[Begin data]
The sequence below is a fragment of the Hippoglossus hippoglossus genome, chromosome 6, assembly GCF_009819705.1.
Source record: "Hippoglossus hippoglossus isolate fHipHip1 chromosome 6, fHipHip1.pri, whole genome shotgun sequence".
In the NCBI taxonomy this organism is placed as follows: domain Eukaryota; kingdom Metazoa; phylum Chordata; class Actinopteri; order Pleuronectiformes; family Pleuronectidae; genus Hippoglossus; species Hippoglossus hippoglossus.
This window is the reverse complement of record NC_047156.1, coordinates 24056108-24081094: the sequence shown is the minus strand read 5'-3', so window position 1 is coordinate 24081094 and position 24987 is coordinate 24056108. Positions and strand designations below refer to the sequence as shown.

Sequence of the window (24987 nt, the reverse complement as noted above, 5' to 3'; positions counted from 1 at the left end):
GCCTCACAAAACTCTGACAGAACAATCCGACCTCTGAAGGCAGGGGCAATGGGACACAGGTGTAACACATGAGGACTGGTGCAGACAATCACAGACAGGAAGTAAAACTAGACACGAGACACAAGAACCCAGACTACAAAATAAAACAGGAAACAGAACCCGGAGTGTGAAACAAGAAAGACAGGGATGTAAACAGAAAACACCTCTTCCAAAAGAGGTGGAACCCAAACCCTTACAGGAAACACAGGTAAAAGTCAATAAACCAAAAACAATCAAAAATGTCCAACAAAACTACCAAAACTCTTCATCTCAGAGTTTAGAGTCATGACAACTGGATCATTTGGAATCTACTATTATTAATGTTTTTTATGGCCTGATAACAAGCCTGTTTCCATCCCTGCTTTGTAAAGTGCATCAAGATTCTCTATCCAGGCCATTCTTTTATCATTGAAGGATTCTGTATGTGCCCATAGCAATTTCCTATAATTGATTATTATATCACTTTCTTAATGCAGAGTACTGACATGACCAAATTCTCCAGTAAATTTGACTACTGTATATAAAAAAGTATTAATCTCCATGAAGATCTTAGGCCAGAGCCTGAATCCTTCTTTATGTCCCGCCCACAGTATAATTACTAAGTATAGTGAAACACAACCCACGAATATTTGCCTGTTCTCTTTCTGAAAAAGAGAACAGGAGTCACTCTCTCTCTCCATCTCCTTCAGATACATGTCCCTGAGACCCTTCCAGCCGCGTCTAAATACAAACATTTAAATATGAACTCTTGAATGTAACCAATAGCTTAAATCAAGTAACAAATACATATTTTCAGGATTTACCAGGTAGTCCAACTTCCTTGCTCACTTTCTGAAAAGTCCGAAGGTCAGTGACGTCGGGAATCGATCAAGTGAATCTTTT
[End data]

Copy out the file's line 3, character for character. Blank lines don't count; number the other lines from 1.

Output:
In the NCBI taxonomy this organism is placed as follows: domain Eukaryota; kingdom Metazoa; phylum Chordata; class Actinopteri; order Pleuronectiformes; family Pleuronectidae; genus Hippoglossus; species Hippoglossus hippoglossus.